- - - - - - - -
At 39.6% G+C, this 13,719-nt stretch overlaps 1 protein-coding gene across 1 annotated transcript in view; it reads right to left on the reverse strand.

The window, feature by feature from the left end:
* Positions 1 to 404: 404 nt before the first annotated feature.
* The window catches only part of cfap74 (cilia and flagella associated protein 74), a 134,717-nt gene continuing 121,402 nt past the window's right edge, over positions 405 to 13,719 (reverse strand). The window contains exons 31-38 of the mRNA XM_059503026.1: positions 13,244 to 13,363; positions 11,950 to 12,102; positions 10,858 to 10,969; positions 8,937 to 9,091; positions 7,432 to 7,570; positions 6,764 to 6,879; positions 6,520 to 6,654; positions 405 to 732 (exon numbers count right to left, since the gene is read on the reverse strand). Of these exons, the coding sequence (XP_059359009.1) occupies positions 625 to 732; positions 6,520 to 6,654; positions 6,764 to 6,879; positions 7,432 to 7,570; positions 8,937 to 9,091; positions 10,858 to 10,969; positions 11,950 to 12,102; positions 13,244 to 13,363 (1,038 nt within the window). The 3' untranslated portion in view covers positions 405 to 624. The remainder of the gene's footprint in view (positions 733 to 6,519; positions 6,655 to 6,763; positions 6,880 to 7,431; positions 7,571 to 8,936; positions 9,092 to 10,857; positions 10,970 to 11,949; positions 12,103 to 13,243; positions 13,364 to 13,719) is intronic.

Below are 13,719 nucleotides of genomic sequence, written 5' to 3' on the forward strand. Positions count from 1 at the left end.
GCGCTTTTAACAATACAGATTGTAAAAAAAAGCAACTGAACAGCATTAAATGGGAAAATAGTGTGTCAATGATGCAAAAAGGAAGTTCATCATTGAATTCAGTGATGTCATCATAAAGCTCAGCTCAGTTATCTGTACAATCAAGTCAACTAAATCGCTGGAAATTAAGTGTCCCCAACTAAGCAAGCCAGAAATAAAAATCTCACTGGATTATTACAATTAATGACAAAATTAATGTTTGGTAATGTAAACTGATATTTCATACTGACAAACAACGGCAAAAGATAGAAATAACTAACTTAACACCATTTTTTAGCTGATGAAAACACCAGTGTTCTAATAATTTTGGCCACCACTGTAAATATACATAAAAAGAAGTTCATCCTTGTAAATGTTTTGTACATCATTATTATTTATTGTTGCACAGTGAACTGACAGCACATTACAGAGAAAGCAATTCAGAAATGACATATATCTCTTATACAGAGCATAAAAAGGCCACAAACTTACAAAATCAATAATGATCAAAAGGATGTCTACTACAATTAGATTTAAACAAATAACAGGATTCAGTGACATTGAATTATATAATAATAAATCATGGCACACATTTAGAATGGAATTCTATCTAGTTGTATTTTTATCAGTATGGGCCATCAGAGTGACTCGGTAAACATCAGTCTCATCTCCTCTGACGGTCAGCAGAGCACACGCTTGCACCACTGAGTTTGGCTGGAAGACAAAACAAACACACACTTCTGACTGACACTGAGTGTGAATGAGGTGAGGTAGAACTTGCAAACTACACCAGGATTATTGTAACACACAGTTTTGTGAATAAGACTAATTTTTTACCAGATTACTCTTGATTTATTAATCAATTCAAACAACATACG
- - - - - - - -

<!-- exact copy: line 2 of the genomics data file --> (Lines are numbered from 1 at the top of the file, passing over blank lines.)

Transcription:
The window, feature by feature from the left end: